Turnaways Bring The Love On New Album
Seeing tons of live music has been my thing since I was old enough to get into the clubs. Seeing a band grow up and shed their former selves has always been something that I’ve treasured as a fan of music. The first time I heard Houston’s Turnaways, I realized that these guys seemed to really love Green Day. After catching them perform live for the past couple of years, I’ve watched them grow from some kids who wore their influence all over their clothes to a band that’s grown past all of that while staying one of the tightest punk bands you can see perform. One their new album Summer Love, Turnaways throw away that past image for something new, catchy, and ultimately stronger than any influence they had when they began. In ten songs they move forward while keeping their pop punk roots to drop an album that’s worth loving.
They kick things off with the speedy and surf rock inspired sounds of “California Wine.” While the vocals still have hints of Billie Joe Armstrong, the band keeps things tight while employing anthemic chants to keep the catchy track on pace, making the song closer to an anthem than anything else. They give you another catchy track with the follower, “Zombie Queen,” where the band echoes the likes of Ramones and The Runaways in their delivery. Steering from traditional pop punk structures, they’ve quickly proven that they’ve grown as songwriters while adding dual backing vocals that are hooky enough to make the listener want to sing along with the first listen. They take things away from the punk structure further on “11 to 9” and they don’t stop going hard. The way the drums stay snappy and the guitars don’t let up definitely steers you away from what you’d expect from a punk band, putting them closer to a traditional rock sound.
The hooks don’t stop with these guys on the song “Heading Out West,” while they take a different direction on “Huntington Beach.” The band quickly takes a huge step as songwriters with a song that’s far and away from what you’ve come to expect from them. The song contains enough varying elements from pop rock, pop punk, and alt rock, making it hard to define away from the fact that, like most of the tracks found here, they’re catchy as hell. Keeping your ears piqued, they add acoustic guitar on the opening of another barn burner with “Uncomfortable.” It’s almost as if someone challenged this band to write catchy songs, because like most of the ten, this song has the kind of pace that you can’t deny while they add elements that are far outside the genre today. The group vocals of “Change of Scenery” keep things anthemic before the band brings a riff that’s eerily close to the live version of Nirvana’s “Aneurysm” with the track “Speed.” While I don’t think that was the band’s intention here, it’s what I immediately thought of throughout the entirety of the track.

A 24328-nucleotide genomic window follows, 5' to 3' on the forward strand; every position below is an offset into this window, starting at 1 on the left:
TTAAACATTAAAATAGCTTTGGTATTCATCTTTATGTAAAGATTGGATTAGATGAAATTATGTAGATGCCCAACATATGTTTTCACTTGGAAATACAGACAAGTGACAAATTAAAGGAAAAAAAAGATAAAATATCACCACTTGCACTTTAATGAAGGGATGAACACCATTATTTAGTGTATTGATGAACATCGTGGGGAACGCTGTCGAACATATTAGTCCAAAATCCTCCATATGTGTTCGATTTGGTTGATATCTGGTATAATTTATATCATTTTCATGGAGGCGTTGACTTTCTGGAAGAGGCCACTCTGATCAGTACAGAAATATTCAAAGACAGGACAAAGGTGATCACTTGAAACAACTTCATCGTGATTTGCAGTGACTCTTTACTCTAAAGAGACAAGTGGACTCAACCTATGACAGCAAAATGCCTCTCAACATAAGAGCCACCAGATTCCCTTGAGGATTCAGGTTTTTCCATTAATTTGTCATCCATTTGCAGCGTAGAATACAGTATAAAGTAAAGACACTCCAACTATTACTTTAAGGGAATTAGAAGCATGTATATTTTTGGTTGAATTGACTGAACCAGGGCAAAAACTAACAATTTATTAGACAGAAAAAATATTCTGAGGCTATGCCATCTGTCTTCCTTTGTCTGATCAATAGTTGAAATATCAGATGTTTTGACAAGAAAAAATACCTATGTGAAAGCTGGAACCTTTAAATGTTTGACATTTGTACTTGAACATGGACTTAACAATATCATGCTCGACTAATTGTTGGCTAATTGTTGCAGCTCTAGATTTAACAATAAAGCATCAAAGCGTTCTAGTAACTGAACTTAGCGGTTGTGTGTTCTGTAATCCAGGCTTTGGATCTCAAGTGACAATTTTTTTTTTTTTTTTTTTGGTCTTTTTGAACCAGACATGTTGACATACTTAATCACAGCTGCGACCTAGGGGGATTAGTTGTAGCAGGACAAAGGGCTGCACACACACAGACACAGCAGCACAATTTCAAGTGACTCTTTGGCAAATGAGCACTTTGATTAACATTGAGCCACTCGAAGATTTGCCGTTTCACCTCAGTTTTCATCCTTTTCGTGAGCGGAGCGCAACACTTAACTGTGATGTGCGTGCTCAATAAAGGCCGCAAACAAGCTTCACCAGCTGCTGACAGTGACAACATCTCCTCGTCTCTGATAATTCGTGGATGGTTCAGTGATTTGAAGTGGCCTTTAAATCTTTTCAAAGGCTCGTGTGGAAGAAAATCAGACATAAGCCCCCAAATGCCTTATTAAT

They slow things a bit on the extremely catchy and almost radio-friendly “Isabelle.” While it wasn’t my favorite song on the album by any means, the song shows that this band has definitely changed from who they were when they began. They close things off with another strong track on “Elmquist Ave.” Though there’s a little too many “la la la la la” lyrical moments on the song, there’s no denying that the song sticks with you after the first listen. The way in which the band has figured out a way to make their songs so catchy and memorable proves that they’re on their way to something larger. Don’t sleep on this band by any means. Their live sets are always full of energy and if they keep dropping albums as strong as this one, they could be bigger than anyone else in Houston sooner than later.